Let’s pretend that Romeo and Juliet was not a story of Capulet and Montague but was instead the story was of an Egyptian Muslim and an Egyptian Christian. It might have gone something like this:
This incident was triggered by a relationship between 40-year-old Copt Ashraf Iskander and a Muslim woman. Yesterday a “reconciliation” meeting was arranged between the relevant Coptic and Muslim families and together with the Muslim elders it was decided that Ashraf Iskander would have to leave the village because Muslims torched his house.
The father of the Muslim woman was killed by his cousin because he did not kill his daughter to preserve the family’s honor, which led the woman’s brother to avenge the death of his father by killing the cousin. The village Muslims blamed the Christians. (emphasis mine)
The Muslim mob attacked the church, exploding 5-6 gas cylinders inside the church, pulled down the cross and the domes and burnt everything inside.
So let’s get this sequence straight:
1. There is a relationship between a Christian and a Muslim.
2. Muslims torch the Christian’s house for it.
3. In order to achieve “reconciliation” the now homeless Christian leaves.
4. The Muslims promptly start killing each other.
5. The Muslims decide it’s not their fault they are killing each other, it’s the fault of the Christian community.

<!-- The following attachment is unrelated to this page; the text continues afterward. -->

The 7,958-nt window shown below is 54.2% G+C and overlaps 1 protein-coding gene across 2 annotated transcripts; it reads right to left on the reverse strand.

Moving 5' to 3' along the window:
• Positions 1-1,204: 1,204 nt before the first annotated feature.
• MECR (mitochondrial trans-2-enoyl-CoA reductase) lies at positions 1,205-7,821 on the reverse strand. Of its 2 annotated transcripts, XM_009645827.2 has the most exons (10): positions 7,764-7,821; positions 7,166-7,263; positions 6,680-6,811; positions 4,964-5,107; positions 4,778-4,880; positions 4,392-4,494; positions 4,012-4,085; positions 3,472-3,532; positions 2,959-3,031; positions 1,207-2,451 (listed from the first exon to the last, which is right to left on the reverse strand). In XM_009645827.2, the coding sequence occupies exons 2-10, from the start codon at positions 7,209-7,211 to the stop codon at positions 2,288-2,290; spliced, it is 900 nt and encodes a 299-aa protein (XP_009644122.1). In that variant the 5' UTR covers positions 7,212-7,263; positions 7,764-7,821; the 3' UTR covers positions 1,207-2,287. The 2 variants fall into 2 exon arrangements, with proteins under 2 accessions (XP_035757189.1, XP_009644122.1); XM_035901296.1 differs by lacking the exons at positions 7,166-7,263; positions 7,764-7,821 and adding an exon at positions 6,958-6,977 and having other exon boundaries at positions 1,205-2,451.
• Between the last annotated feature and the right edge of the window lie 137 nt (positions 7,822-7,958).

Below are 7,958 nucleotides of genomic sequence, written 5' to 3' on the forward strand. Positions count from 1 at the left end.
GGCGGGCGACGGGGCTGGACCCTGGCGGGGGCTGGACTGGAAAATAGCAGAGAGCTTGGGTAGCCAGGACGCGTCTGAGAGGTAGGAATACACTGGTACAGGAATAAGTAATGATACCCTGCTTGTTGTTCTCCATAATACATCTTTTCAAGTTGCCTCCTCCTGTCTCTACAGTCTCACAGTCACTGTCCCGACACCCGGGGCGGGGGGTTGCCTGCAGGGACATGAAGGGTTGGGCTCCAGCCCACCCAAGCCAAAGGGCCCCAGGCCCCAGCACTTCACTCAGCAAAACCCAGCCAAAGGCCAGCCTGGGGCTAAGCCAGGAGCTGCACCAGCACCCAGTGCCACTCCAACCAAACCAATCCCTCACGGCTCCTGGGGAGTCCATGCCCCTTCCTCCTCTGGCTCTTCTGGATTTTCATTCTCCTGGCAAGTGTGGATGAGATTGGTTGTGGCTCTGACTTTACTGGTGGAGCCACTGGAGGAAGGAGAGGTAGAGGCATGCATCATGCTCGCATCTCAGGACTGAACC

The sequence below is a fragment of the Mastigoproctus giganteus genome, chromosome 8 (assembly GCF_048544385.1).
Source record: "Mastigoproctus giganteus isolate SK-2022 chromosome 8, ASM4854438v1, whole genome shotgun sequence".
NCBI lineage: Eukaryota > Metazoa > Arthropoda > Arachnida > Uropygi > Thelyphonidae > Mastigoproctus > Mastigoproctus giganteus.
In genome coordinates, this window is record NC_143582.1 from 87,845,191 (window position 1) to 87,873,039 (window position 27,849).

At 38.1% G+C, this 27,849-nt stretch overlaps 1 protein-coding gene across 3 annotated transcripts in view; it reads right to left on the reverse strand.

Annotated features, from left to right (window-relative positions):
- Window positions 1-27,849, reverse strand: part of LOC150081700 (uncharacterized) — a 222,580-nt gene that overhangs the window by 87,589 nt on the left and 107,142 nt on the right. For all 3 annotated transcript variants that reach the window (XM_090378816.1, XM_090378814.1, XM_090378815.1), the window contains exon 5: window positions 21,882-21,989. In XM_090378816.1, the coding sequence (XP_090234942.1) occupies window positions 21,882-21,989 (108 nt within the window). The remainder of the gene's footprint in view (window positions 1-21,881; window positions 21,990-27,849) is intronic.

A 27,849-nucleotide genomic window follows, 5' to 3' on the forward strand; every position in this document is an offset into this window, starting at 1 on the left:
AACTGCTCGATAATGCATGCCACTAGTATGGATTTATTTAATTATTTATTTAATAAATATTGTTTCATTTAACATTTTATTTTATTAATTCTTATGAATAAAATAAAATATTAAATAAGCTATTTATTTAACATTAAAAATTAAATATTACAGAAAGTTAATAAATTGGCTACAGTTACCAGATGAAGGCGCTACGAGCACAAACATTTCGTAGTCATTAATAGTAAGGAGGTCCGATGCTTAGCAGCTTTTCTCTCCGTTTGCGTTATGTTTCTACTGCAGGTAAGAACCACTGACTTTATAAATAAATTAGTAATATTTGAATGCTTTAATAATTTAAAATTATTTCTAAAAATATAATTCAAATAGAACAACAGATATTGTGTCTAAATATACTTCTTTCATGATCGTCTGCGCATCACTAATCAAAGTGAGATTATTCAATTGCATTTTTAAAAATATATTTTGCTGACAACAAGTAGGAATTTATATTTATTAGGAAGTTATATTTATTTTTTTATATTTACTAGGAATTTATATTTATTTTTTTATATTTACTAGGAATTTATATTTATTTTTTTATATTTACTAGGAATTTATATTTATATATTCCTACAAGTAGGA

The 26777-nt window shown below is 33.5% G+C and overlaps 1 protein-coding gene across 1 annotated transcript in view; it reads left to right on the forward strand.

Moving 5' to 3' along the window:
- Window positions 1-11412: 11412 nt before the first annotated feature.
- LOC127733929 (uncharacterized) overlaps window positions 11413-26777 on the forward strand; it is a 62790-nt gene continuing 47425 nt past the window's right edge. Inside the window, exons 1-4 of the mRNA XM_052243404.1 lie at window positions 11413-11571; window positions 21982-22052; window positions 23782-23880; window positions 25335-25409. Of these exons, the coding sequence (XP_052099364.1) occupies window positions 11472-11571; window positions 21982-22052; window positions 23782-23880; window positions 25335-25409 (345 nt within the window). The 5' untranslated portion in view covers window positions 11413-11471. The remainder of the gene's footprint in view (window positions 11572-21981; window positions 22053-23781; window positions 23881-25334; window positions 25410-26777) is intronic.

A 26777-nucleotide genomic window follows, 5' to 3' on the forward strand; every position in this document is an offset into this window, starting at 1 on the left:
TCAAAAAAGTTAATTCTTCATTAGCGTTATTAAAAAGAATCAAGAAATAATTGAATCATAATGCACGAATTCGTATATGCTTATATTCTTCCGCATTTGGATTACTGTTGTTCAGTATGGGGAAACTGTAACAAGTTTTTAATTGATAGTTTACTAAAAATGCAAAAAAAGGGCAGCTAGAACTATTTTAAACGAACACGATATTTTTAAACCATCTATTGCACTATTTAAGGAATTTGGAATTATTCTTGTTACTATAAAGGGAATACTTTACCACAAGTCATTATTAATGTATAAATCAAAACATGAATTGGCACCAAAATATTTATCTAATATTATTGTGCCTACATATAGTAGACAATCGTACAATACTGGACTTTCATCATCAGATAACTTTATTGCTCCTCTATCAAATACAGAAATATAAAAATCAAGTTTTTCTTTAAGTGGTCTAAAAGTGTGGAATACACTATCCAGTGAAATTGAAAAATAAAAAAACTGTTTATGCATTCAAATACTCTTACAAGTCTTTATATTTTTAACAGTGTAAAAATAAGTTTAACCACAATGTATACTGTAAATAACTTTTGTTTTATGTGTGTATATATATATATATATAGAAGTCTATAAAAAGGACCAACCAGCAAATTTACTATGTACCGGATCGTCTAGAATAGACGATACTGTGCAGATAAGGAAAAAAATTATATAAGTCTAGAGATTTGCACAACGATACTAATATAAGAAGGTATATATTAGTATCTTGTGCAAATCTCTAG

6. Muslims start attacking Christians and torching churches.
Am I the only one who is willing to say aloud that this is insane and barbaric?
But Egyptian’s Christians shouldn’t worry after all the new Egypt recognizes that every in an Egyptian first.
The Church of St. Mina and St. George was torched, and its clergy are unaccounted for. The fire department and security forces failed to respond to Coptic pleas for help during the arson attack.
But that was just a family thing, it’s not like the Muslim Brotherhood is going after Christians too:
…this week members of the Muslim Brotherhood, shouting “Allahu Akbar,” stormed a Christian school on Thabit Street in downtown Asyut and attempted to take it over. Egyptian security forces, including an army unit, intervened and routed out the Brotherhood members. The school had been built by Presbyterian missionaries in the early 1900s, and is now directed by Presbyterian Pastor Naji. Christian leaders from this southern area expressed a deepening sense of insecurity as the Muslim Brotherhood emerges from the underground.
At least in this case the army (which doesn’t have a great love of the Muslim Brotherhood) stepped in.
Expect to see a lot more of this and expect it to be ignored by the MSM, at least as long as the dead are Christians.